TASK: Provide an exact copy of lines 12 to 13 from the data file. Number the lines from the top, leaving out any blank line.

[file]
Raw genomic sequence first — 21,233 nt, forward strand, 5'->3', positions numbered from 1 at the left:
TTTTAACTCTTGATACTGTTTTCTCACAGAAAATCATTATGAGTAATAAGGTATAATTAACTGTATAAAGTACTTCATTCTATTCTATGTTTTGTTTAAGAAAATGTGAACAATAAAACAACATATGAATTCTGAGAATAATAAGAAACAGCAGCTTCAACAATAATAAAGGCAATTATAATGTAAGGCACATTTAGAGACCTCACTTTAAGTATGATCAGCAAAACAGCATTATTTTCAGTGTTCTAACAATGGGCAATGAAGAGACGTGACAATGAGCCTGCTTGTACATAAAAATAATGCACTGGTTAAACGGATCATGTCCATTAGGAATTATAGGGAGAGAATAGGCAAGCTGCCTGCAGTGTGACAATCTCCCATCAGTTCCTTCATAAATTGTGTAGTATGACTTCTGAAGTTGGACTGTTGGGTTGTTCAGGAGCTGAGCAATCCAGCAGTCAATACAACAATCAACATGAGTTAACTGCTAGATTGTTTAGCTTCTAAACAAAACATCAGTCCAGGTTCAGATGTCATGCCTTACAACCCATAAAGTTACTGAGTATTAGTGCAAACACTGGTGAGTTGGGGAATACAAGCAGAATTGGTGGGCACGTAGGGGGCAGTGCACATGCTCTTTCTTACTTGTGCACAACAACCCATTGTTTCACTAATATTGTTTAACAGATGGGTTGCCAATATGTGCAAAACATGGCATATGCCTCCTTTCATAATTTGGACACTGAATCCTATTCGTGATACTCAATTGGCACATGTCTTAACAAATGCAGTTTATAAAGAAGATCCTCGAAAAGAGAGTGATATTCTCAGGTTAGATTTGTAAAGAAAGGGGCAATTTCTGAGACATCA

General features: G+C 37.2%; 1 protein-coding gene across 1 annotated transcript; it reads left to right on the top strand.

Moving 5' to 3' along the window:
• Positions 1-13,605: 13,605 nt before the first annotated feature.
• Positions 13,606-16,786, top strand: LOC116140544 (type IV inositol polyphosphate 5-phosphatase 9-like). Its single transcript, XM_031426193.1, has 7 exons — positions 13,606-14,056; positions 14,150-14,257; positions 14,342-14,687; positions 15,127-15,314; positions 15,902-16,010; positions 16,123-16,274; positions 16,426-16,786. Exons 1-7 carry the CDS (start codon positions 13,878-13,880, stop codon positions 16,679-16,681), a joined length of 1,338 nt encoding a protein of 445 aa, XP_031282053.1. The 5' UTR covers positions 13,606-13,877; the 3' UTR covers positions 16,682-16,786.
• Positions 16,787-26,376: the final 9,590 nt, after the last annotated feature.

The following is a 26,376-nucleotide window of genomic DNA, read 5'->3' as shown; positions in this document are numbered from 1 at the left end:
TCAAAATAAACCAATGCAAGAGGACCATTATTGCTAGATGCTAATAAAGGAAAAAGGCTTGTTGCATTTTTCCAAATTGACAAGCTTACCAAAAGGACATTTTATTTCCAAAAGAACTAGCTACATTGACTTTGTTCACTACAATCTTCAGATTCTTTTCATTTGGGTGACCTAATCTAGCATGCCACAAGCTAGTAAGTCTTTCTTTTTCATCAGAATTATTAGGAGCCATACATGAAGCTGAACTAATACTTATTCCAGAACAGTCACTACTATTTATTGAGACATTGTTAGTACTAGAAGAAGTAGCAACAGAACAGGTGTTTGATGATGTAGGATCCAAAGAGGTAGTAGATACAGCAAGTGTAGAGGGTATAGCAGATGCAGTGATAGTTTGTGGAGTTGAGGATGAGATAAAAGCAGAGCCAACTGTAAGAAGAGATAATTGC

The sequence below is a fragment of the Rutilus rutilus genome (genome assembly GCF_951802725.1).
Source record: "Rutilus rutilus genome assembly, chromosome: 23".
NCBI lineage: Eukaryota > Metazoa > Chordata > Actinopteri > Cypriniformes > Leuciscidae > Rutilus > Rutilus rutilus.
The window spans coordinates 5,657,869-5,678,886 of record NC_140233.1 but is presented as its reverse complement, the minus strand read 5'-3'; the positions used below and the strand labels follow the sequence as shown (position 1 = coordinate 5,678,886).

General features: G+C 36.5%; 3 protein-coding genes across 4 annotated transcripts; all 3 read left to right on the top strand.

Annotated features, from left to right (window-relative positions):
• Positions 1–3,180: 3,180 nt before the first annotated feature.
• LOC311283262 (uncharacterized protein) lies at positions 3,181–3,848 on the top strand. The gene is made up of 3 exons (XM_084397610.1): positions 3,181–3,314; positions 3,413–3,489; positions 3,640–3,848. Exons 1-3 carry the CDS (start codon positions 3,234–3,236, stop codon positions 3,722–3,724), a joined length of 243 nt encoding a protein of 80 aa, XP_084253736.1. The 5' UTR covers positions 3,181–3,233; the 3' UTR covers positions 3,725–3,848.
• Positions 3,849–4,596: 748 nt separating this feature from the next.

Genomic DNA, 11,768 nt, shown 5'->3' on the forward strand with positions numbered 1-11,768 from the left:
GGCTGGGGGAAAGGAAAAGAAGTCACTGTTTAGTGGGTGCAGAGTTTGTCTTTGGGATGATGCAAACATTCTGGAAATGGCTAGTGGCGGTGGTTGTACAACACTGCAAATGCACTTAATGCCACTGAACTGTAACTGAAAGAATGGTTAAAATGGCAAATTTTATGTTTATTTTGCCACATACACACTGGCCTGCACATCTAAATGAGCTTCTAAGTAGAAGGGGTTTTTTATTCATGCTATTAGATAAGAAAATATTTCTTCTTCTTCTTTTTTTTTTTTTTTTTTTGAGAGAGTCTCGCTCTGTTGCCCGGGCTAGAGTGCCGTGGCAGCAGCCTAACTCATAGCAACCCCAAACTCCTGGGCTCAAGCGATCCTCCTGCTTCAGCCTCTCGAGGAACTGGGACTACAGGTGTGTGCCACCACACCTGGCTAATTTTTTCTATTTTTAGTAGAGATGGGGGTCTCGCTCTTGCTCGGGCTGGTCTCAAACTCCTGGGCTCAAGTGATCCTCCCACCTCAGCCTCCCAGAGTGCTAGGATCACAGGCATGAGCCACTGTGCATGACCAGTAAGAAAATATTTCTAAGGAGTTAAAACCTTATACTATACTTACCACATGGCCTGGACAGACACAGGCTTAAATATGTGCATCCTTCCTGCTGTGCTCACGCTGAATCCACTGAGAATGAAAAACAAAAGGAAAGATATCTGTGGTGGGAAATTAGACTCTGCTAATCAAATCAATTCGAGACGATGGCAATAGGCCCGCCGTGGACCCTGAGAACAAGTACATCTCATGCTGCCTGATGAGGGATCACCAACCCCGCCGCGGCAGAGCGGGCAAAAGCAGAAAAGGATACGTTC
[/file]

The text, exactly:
NCBI lineage: Eukaryota > Metazoa > Chordata > Actinopteri > Cypriniformes > Leuciscidae > Rutilus > Rutilus rutilus.
The window spans coordinates 5,657,869-5,678,886 of record NC_140233.1 but is presented as its reverse complement, the minus strand read 5'-3'; the positions used below and the strand labels follow the sequence as shown (position 1 = coordinate 5,678,886).